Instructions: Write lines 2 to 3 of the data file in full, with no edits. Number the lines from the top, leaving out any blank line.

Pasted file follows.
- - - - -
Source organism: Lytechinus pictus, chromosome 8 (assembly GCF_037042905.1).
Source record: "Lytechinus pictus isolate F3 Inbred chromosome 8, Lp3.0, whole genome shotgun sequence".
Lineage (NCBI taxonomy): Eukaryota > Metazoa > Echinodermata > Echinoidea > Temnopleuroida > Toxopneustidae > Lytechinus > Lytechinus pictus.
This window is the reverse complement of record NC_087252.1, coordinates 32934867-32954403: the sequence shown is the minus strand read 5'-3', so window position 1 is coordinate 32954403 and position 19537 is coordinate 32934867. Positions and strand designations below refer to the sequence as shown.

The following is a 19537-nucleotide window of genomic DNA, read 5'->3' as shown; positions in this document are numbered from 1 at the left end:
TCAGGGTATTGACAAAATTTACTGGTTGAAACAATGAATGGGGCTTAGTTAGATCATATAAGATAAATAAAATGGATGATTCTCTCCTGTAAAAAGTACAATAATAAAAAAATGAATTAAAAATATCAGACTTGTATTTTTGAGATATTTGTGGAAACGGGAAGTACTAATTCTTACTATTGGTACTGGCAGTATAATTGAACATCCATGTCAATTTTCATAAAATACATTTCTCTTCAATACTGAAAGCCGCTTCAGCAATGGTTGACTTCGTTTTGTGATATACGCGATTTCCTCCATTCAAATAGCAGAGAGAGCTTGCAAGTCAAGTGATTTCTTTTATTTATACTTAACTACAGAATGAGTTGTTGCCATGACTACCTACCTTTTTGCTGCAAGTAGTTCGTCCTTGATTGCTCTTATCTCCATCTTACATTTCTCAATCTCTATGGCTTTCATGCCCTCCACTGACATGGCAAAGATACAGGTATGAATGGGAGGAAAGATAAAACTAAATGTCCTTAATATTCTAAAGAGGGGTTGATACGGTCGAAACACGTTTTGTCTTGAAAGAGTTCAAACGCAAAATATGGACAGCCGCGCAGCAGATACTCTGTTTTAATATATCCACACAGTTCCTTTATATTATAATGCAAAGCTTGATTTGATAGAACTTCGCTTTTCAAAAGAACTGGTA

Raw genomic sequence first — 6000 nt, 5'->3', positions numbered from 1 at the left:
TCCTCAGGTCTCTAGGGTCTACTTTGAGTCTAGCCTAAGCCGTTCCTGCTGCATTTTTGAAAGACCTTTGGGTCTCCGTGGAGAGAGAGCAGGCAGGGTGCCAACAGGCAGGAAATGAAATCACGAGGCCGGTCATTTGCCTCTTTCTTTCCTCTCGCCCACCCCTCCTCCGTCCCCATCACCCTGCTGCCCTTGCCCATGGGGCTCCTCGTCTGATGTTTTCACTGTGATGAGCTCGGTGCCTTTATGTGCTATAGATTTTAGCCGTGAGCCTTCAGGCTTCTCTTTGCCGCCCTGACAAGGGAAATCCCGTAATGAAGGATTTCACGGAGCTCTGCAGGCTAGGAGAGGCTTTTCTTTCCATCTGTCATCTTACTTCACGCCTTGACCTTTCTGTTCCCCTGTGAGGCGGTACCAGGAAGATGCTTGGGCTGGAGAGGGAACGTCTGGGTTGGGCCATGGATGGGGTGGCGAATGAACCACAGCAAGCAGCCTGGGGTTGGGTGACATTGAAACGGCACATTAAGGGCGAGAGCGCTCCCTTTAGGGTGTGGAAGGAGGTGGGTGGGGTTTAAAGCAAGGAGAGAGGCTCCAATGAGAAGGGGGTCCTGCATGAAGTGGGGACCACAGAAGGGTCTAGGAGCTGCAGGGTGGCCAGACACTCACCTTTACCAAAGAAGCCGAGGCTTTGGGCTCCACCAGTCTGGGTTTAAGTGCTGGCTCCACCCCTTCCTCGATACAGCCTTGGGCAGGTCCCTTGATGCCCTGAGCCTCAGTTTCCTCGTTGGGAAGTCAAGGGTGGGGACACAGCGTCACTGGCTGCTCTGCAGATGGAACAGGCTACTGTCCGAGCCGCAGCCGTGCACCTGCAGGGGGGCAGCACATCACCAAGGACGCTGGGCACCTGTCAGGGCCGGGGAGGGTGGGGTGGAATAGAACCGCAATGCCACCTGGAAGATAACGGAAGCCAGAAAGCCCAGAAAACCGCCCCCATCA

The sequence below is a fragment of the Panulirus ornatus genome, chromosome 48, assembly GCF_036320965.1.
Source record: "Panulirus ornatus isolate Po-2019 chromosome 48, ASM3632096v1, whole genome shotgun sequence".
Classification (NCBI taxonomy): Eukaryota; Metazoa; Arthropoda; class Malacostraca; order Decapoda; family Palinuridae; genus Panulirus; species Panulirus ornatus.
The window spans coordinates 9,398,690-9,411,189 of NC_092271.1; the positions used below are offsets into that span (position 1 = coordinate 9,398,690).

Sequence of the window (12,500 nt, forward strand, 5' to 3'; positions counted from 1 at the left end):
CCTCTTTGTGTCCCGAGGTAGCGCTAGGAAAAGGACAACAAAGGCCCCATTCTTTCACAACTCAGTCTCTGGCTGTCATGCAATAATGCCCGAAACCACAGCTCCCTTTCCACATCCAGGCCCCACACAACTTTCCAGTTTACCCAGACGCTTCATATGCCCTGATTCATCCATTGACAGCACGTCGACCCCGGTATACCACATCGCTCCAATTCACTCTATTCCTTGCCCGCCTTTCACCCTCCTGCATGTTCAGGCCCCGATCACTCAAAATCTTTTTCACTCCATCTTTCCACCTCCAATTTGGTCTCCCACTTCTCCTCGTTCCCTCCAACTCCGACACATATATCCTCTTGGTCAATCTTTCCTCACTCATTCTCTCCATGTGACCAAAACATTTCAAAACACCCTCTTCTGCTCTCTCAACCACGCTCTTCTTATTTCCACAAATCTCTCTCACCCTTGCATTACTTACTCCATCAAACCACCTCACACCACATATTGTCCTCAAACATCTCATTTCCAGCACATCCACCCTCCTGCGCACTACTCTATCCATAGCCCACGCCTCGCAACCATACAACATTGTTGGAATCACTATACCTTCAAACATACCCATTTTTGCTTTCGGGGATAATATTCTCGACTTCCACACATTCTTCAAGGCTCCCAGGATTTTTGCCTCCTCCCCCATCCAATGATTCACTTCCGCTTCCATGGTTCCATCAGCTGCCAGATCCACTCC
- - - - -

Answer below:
Source record: "Lytechinus pictus isolate F3 Inbred chromosome 8, Lp3.0, whole genome shotgun sequence".
Lineage (NCBI taxonomy): Eukaryota > Metazoa > Echinodermata > Echinoidea > Temnopleuroida > Toxopneustidae > Lytechinus > Lytechinus pictus.